In the past, farming may not have always been corrupt, but new ideas and technology have created problems for farmers today. One corrupt idea that’s brought to attention is taxes. In order to understand taxes and how they affect farmers, an understanding of the various taxes and how they are assessed is useful. Real property taxes are levied, or imposed, by local governments on land and all improvements attached to the land. Personal property taxes are levied on capital assets not attached to the land, such as machinery, livestock, and vehicles.

Farmers want to know if they are being “fairly” treated in their state compared to farmers in neighboring states. Farm taxes are divided into two categories. Those levied on farm inputs, and those based on income. Input taxes include taxes on real and personal property, sales and excise, and other specialty taxes. While income taxes include federal income and self-employment taxes as well as state income taxes. 

The government gets large amounts of money from farms alone. Gregory M. Perry and Clair J. Nixon received information from the government themselves and described this by stating, “by 1980, sales and excise taxes were the largest single source of tax revenue for state and local governments” (Qtd by U.S. Department of Commerce 1995b). 

According to Gregory M. Perry and Clair J. Nixon, “sales taxes are levied on a variety of items used in farming, including building materials, equipment, repair parts, and tools” (Perry and Nixon 42). There was a 4.6 percent growth of total gross farm revenue in 1994. Statistics show that “real property taxes on land, the major capital input in agriculture, represent the largest category of taxes levied on farm operations, generating just over $6 billion in tax revenues in 1994” (Mcdonald 122). However, sales taxes were also significant, generating $1 billion to $1.3 billion in tax revenue (the income that is gained by governments through taxation). In addition, payroll taxes cost farmers almost $1 billion. In 1994, a total of 43.54 percent of governmental taxes comes from property tax of farmers. 

Corrupt and over expensive taxes play a large role in making farming difficult, although, yielding can also have an affect. Crop yields are an essential aspect of every farmer’s day, impacting how profitable their farmland can be. Crop yielding is the key to maintaining the long term sustainability of their farm. Farmers want to ensure that they are maximizing their space and the land they have worked to cultivate.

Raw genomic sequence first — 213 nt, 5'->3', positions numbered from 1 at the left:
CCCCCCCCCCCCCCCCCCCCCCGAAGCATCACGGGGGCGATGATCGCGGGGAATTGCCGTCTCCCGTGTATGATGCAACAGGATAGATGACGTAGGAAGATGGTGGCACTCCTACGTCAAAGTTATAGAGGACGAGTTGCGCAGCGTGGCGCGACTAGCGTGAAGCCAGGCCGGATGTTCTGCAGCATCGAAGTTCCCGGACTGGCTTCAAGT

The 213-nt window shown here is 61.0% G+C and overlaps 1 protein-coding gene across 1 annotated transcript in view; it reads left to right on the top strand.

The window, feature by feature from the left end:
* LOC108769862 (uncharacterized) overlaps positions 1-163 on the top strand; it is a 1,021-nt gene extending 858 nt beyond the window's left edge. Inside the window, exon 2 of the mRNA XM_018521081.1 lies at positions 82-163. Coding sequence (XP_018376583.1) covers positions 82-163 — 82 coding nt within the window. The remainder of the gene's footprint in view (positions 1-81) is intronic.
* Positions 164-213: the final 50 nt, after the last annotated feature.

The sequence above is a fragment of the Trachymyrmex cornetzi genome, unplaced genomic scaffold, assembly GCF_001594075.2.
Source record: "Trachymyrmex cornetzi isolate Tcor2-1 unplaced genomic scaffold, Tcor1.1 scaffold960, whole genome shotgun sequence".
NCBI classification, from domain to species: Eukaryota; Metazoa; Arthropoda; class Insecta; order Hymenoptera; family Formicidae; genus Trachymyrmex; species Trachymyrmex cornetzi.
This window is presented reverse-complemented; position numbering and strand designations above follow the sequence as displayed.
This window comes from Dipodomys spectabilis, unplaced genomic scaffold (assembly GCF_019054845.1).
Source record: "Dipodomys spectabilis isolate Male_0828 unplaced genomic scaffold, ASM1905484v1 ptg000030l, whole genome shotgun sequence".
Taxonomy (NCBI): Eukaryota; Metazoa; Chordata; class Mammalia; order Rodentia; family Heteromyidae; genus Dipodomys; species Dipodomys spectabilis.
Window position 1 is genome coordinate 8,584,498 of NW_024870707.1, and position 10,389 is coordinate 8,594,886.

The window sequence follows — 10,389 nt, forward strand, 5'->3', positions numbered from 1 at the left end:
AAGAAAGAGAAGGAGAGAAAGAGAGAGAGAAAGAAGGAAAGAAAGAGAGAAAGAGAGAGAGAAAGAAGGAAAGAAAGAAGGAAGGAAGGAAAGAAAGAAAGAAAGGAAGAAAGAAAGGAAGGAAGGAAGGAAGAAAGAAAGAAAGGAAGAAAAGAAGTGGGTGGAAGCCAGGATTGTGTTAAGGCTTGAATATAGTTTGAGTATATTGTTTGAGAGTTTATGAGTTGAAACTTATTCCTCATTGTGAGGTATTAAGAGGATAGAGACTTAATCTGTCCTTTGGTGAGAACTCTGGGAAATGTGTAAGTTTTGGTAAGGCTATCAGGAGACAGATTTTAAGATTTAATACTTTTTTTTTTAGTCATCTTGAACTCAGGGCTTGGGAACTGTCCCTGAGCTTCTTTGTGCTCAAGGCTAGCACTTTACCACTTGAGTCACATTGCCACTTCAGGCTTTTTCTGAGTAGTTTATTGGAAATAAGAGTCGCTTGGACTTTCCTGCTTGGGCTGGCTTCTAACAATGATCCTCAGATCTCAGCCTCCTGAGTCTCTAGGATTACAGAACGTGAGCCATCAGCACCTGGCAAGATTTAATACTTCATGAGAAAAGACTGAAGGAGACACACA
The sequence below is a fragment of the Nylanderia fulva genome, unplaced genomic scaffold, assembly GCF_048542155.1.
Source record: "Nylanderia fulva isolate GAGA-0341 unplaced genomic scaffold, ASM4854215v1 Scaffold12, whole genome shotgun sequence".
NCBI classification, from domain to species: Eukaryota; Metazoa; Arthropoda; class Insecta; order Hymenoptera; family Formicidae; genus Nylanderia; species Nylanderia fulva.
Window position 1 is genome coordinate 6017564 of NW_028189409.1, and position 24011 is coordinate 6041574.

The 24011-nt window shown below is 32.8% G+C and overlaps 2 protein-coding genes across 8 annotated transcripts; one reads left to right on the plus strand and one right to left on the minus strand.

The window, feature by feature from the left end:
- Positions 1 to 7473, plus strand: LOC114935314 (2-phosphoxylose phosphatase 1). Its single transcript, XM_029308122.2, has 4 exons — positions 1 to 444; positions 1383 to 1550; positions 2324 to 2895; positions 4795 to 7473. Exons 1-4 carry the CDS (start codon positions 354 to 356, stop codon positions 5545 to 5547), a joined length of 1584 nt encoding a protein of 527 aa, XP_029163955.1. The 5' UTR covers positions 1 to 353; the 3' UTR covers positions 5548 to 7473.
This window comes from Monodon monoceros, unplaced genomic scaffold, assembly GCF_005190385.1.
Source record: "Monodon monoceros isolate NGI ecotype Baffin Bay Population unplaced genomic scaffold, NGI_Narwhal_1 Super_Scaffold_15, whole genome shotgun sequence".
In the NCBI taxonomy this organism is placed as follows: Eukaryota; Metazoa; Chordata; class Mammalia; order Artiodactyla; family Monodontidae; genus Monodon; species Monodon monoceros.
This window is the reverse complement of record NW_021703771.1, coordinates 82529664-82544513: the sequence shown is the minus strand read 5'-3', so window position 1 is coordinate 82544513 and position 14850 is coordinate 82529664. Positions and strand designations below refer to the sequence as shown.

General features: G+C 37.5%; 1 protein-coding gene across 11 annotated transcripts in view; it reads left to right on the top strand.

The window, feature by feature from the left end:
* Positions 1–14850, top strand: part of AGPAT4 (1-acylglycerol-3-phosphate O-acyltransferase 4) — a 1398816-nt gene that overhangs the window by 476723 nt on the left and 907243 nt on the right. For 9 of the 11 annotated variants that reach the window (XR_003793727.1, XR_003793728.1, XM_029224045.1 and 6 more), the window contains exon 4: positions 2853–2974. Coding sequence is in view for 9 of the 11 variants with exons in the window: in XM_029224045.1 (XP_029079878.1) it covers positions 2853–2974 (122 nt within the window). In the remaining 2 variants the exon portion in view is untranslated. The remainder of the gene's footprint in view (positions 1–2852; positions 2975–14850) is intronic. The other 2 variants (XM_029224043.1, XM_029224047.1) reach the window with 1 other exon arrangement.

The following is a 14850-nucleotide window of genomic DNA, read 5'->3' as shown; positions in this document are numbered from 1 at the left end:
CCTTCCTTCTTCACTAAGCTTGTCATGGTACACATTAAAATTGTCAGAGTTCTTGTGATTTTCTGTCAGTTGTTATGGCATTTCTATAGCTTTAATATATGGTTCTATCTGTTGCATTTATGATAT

Though not all problematic ideals are chosen, the amount of work and hours that farmers put in is over the top, especially during seasons like harvest, calving, and planting. A farmer averages 44.6 hours worked per week, yet the average pay is $40,043 annually or $12.65 per hour. The average American makes $81,400 per year or $24.17 per hour, working around 40 hours a week. This leaves farmers with nearly half of the pay. 

As of 1966, federal law requires employers on large farms to pay minimum wage if a worker doesn’t earn it based on the piece rate. Unfortunately, there are loopholes to this system. For example, about one-third of the nation’s farm workers are on small farms, and these are not subject to federal law surrounding minimum wage. If a farm worker is hired through crew leaders or farm labor contractors, which approximately one half of all farm workers are, then their growers can avoid state and federal-level employment laws, including minimum wage. Another common issue amongst farm workers is wage theft, in which a portion of a worker’s wage is stolen by their employer or supervisor. 

Farm worker unemployment rates are double those of all wage and salary workers according to the 2008 NAWS, as agricultural work by nature provides virtually no job security (“Agricultural Safety”). Job Security is an assurance that an individual will keep his or her job without the risk of becoming unemployed. They will have continuity in employment and it may be from the terms of a contract of employment, collective bargaining agreement, or labor legislation that prevents arbitrary termination. 

In addition to low wages and no job security, farm workers lack benefits that labor laws guarantee to workers in other industries. For instance, farm workers do not receive overtime pay, nor do they get sick days, personal days, or maternity leaves. History has been grim for farm workers’ wages. Rather than increasing over time, farm worker wages have actually declined by more than 20 percent in the past 20 years after accounting for inflation (“Labor Laws”). 

Contradictorily, there is some hope for improvement. Despite living in poverty and lacking enforcement of the laws that do exist, farm workers are organizing to improve these conditions. Some different organizations are The Coalition of Immokalee Workers (CIW), The United Farm Workers, AgJOBS, and Center for Rural Affairs (“Center for Rural Affairs”).